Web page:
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News & Media

Media Release

Date: 11 December 2019

Older patients enjoy poetry readings at the RUH

Patients on one of the Royal United Hospitals Bath NHS Foundation Trust's dedicated wards for older people enjoyed an early Christmas present when they were treated to a series of poetry readings.

Patients on Combe ward, many of whom have dementia, heard a range of classic poems, including The Owl and the Pussycat and I Wandered Lonely as a Cloud.

The poems were read by Caroline Groom and Mike Roy, both volunteers with the Friendly Faces project, which provides a 'friendly face' to patients during their stay. A friendly face can simply be someone to sit and talk to or play a game of cards with, or even join in with some singing. Volunteers also provide various activity sessions on the wards, including a movement class and art sessions.

Caroline said: "I started reading aloud to people because it was something I could do as a volunteer, and I know that it has a soothing effect. People may think that they are not familiar with poetry, but rhymes we learn in early life stay with us.

"It is a joy to see a person brighten up when they hear 'I Wandered Lonely as a Cloud' or 'The Owl and the Pussycat went to Sea'. These poems can stimulate memories and discussion, but modern and funny poems are popular too."

Tracy Williams, the Alzheimer's Society's Volunteer Coordinator at the RUH, said: "Often a hospital stay for a patient living with dementia can be quite distressing and confusing. The aim of the poetry readings is to help reduce anxiety in patients, relieve boredom and stimulate conversation.

"These poetry sessions have proved a real success on Combe ward and we're hoping we can extend them to other wards across the RUH."

The RUH is committed to becoming an even more dementia-friendly hospital. Around 75% of our patients are over 65 and of that patient group, around 30% are living with dementia – but may be in hospital for other treatment.

Earlier this year, the RUH launched its ground-breaking audiobooks for dementia patients' initiative which has proved so successful it is being copied throughout the country. Patients with dementia now have the chance to listen to audiobooks, plays and TV and radio shows during their stay at the RUH. The aim of the initiative is to keep patients stimulated and engaged, while helping to relieve some of the boredom of being in hospital.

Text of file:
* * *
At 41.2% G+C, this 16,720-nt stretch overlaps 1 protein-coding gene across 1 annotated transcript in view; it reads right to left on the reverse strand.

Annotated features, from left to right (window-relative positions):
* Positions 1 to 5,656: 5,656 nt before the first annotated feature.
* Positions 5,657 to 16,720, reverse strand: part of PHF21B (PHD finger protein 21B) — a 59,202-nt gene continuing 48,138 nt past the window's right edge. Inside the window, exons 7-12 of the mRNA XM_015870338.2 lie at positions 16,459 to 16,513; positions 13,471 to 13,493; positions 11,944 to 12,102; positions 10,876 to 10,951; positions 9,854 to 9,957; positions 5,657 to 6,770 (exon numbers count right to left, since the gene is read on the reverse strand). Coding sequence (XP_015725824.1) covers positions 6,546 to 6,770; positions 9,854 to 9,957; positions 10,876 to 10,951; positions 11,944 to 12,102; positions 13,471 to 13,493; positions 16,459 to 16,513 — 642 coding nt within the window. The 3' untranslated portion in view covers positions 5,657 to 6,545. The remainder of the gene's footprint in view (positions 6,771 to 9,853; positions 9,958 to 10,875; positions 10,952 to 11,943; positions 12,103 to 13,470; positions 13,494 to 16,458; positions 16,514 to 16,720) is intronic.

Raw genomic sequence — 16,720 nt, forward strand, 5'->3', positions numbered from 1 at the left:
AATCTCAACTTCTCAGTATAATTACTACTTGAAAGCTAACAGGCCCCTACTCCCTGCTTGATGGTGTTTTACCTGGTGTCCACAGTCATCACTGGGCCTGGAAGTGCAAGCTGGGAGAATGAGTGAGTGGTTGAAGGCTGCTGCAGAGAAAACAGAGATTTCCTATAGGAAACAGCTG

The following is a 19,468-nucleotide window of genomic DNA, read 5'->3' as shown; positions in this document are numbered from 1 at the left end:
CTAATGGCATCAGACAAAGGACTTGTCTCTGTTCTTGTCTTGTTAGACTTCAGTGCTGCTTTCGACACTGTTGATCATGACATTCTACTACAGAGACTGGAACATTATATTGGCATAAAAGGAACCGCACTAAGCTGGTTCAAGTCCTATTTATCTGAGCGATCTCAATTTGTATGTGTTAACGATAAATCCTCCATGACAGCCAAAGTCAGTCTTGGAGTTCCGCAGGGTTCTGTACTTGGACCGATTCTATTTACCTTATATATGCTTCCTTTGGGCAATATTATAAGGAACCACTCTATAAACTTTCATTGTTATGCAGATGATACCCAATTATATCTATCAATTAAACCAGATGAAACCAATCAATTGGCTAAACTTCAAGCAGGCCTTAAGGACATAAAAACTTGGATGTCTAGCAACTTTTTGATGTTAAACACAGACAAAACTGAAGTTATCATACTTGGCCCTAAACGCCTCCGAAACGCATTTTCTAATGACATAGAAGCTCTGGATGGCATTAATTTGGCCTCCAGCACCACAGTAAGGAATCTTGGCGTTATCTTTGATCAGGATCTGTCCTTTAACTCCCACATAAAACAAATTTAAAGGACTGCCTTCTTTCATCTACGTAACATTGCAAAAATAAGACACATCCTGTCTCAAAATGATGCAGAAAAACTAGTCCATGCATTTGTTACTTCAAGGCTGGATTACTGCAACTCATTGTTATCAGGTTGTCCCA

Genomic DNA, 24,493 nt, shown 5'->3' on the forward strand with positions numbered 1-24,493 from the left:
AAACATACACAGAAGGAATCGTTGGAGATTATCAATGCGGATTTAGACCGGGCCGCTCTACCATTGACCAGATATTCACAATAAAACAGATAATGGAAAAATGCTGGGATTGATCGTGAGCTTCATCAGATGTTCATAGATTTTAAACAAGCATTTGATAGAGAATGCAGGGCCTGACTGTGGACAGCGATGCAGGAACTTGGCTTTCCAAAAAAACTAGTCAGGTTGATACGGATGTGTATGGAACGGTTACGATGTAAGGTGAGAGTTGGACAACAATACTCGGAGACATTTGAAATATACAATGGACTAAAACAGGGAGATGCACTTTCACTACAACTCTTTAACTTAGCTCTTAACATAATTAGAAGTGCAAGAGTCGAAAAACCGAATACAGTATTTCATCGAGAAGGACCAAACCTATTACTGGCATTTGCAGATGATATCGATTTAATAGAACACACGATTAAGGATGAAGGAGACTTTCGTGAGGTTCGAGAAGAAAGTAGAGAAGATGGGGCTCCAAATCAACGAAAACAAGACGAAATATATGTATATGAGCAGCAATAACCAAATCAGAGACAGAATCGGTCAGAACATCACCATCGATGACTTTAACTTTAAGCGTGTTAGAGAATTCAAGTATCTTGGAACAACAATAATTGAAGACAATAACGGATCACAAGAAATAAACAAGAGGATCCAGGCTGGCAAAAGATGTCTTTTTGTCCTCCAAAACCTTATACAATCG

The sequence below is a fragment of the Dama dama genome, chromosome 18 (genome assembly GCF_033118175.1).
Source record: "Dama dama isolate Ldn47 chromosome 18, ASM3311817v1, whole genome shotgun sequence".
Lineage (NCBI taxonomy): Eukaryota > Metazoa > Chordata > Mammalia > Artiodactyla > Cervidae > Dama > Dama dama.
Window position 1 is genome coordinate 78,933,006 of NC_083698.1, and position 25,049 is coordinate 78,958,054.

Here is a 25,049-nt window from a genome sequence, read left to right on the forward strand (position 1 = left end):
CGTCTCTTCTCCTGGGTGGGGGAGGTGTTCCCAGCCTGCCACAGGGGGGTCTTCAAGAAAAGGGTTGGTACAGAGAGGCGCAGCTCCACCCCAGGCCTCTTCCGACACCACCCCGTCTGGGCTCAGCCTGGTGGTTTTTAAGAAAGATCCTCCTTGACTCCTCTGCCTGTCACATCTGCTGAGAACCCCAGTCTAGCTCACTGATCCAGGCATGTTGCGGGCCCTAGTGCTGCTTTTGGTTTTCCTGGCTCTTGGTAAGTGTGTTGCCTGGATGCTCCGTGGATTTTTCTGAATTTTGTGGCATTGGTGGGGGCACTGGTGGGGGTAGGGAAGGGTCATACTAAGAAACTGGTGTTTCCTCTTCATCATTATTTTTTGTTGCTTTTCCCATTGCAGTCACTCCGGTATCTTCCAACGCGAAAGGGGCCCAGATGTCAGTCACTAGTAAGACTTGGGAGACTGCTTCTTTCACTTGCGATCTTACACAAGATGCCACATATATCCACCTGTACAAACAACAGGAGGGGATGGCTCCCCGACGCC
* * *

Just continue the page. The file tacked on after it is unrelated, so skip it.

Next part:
On Combe ward, nursing stations are placed in each of the bays on the ward, so that staff can observe patients and patients can be reassured by their presence. Brightly-coloured flooring marks out the different areas of the ward and signs have both text and pictures. The lighting on the ward is soft and even, and changes gradually throughout the day to give patients a sense of the passing of time.

Recent improvements to the hospital's Medical Assessment Unit have seen larger, dementia-friendly signs installed around the unit, to help patients navigate their way around.

You can find out more about the Friendly Faces project on The Forever Friends Appeal website -

Notes to Editor
  • The Royal United Hospitals Bath NHS Foundation Trust provides acute treatment and care for a catchment population of around 500,000 people in Bath, and the surrounding towns and villages in North East Somerset and Western Wiltshire. The hospital provides healthcare to the population served by four Clinical Commissioning Groups: Bath & North East Somerset CCG, Wiltshire CCG, Somerset CCG and South Gloucestershire CCG.
  • The Trust has 759 beds and a comprehensive range of acute services including medicine and surgery, services for women and children, accident and emergency services, and diagnostic and clinical support services.
  • In 2015 The Royal United Hospitals NHS Foundation Trust acquired the Royal National Hospital for Rheumatic Diseases (RNHRD) NHS Foundation Trust. The RNHRD treats patients from across the country offering services in rheumatology, chronic pain, chronic fatigue syndrome/ME, cancer related fatigue and fatigue linked to other long term conditions such as multiple sclerosis.
  • The RUH is changing - we have an exciting programme of redevelopment underway transforming our site and further improving the services we provide. The Trust has opened the purpose-built RNHRD and Brownsword Therapies Centre and is now working towards the new Dyson Cancer Centre. For more details visit:

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